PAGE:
Check out one of the Library’s videos or DVDs based on a picture book, such as the Weston Woods production of Leo the Late Bloomer by Robert Kraus. Talk with your child about what is happening in the story, how the main character is feeling, and other details. Read the book before or after watching the DVD and then see if your child can retell or act out the story. Children love to hear stories over and over again, which helps them develop narrative skills.
–Tip by Erin E., Youth Programming Coordinator
Building a strong vocabulary is an important part of early literacy. With babies and toddlers, almost any word can be a new word for them to learn! When you sing the song “If You’re Happy and You Know It” with different actions—clap your hands, pat your head, tap your toes, touch your nose—it helps your child practice vocabulary words for types of actions and parts of the body. Make up new verses with different actions and other body parts that your child is learning to name!
–-Tip by Jan P., Preschool/Childcare Liaison
For most children, drilling the letter names and sounds is not fun. Songs are a fun way to teach the alphabet. Try the song, “Marching Around the Alphabet,” which is on the Hap Palmer CD called One Little Sound. Write the letters of the alphabet on slips of paper and lay them out in a circle on the floor. March around them to the song and when you hear the whistle, have your child pick up a letter and tell you its name and what sound it makes. You can help your child if he or she is just beginning to learn letters and their sounds.
–Tip by Barb M., Youth Programming and Outreach Assistant
Print motivation means being interested in and enjoying books. Try keeping some books in with your baby or toddler’s other toys if you don’t already. That way when they go to play they can also choose a book. This is one way to build positive interactions with books and encourage print motivation.
–Tip by Keary B., Youth Collection Specialist
The Banging Book by Bill Grossman is all about noises and sounds. Phonological awareness is about sounds in words, so making noises to go along with the sounds in books will encourage this early literacy skill. Use this book or others like it with a small instrument like a drum or tambourine and have your little one bang along with the story.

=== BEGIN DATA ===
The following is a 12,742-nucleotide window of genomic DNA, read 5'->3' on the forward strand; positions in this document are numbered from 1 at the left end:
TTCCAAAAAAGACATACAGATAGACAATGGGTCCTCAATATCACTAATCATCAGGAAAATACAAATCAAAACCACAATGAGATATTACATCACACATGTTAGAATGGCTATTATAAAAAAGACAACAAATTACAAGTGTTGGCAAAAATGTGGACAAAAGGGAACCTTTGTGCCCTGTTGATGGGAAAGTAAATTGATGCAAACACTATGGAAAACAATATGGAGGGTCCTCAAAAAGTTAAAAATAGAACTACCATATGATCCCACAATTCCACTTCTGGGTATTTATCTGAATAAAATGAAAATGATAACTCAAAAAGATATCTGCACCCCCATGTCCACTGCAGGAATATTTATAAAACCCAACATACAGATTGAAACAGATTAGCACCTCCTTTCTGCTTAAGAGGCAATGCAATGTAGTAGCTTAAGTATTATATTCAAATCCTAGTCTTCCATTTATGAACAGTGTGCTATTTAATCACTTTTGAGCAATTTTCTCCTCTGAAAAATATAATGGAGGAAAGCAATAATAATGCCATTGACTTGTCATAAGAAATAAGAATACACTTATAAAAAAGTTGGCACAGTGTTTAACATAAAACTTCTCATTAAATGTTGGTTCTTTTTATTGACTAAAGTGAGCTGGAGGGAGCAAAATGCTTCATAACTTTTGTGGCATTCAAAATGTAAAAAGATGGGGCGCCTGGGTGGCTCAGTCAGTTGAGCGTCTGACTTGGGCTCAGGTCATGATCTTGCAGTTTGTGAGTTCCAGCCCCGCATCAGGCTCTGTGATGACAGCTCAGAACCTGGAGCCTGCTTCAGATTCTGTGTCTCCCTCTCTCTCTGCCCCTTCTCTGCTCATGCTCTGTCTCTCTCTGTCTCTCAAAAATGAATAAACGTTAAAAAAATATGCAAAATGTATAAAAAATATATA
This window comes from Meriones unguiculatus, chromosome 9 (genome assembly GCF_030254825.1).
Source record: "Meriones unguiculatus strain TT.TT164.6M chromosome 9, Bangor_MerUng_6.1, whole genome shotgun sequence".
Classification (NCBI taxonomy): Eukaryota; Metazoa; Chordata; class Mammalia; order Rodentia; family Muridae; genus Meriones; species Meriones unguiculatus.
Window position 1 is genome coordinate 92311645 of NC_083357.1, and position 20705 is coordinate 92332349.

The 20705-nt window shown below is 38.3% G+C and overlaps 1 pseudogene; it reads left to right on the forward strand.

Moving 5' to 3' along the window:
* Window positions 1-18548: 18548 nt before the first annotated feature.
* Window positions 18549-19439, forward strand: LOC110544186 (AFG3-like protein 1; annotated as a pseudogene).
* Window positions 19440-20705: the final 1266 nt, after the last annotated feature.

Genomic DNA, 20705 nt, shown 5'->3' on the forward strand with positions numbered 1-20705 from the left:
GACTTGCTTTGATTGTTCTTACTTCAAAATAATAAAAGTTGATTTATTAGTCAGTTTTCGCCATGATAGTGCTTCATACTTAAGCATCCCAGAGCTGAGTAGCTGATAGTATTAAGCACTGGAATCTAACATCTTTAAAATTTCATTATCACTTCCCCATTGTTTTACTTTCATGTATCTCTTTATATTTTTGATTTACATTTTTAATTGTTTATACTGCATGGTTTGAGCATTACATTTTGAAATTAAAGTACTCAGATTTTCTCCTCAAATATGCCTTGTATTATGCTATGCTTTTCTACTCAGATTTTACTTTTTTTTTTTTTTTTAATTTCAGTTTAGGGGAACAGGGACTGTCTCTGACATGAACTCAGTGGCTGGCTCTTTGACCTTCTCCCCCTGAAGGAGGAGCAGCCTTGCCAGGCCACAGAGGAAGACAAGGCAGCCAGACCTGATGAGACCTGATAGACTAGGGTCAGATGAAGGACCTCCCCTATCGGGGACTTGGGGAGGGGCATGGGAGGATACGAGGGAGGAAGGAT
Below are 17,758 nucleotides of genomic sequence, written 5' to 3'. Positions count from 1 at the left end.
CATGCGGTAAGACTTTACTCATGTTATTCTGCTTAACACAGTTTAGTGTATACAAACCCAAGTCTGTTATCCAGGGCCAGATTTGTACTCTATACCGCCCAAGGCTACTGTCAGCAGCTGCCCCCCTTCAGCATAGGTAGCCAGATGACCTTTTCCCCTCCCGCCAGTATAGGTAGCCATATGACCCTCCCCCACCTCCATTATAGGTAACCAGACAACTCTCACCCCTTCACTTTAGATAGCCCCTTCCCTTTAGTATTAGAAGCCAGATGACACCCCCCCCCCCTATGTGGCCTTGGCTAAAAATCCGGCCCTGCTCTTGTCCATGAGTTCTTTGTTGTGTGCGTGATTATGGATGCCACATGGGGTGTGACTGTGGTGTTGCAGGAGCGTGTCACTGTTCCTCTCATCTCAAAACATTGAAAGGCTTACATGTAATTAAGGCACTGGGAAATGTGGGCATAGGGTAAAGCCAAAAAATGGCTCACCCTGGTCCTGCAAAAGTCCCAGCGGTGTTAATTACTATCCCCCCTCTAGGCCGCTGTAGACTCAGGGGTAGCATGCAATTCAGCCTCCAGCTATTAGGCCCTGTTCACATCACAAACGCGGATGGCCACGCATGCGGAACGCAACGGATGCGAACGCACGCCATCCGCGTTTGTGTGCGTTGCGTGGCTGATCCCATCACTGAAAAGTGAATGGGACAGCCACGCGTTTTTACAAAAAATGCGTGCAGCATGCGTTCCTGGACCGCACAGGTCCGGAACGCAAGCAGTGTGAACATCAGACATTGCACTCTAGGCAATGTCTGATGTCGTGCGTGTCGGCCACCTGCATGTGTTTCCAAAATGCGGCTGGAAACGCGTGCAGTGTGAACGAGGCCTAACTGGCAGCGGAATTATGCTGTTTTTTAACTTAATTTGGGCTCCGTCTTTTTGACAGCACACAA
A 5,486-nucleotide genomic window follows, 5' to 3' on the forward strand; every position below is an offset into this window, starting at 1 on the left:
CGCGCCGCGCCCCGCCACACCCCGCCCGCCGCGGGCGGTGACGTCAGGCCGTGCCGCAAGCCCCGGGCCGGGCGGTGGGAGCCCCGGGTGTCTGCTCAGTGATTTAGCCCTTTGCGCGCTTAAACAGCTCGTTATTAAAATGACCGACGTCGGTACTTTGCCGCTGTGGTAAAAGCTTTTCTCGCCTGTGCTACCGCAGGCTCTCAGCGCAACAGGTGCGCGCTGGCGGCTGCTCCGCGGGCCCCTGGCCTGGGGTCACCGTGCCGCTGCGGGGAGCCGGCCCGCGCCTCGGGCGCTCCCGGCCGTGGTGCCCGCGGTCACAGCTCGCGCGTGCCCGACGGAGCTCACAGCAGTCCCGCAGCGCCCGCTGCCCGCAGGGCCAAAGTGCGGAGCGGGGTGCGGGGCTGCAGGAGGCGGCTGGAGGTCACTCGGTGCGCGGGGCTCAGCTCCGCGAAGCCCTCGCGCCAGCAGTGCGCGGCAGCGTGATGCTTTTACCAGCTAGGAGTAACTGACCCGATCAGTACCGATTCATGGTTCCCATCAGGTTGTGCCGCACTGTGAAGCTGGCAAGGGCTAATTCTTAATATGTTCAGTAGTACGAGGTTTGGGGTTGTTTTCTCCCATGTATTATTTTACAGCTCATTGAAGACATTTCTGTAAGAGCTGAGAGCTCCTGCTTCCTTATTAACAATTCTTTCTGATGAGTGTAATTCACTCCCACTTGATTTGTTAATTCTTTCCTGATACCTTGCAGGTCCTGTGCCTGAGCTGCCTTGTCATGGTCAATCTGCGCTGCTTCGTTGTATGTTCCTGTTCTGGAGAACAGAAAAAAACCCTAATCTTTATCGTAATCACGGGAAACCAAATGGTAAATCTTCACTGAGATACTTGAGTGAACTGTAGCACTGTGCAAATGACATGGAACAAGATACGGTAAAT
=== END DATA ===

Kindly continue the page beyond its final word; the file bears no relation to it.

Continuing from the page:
Print Awareness means learning about books and print. When children are young, they treat books as they would any other toy. This means they put them in their mouths, explore them by pushing and pulling, and become interested in the pictures. Keep some books in your child’s toy box. Let your child handle the books and talk about what you see in the pictures. This will help your child develop print awareness.
–Tip by Mary S., Youth Services Department Head
The book, What’s What? A Guessing Game by Mary Serfozo, allows you to discuss the concept of opposites with your child. Use questions like, “What is soft?” and “What is cold?” to ask your child what he or she thinks those words mean. These conversations help enrich your child’s vocabulary and understanding of what opposites are. Vocabulary means knowing the names of things, concepts, feelings, etc., and it is one of the six early literacy skills that children need to develop before learning to read.
This cute snowman is easy to make. Use paper or felt scraps for the hat and nose, and use white glue or a glue-stick to attach. A marker pen completes the eyes and mouth. Use your snowman to act out and retell snowman stories at home. This will strengthen narrative skills, the ability to talk about events and tell stories.
–Tip by Brad J., Youth Technology Librarian
You can begin working on the literacy skill of letter knowledge, learning about the letters of the alphabet, when your child is just a baby. Try tracing a round shape on a snowy surface. Point out and talk about all kinds of things that are round. Noticing different shapes will help your child later recognize the different shapes that letters can have. The book Snowballs by Lois Ehlert has many round things for baby to look at.
–Tip by Jan P., Preschool/Childcare Liaison
Read the book Snip Snap!: What’s That? by Mara Bergman with your little one. Every time you ask, “Were the children scared?” your child gets to yell out, “You bet they were!” Having your child say a repeated phrase with you throughout the book keeps him or her involved. This is one way you support print motivation–making reading fun!
—Tip by Julie D., Elementary School Liaison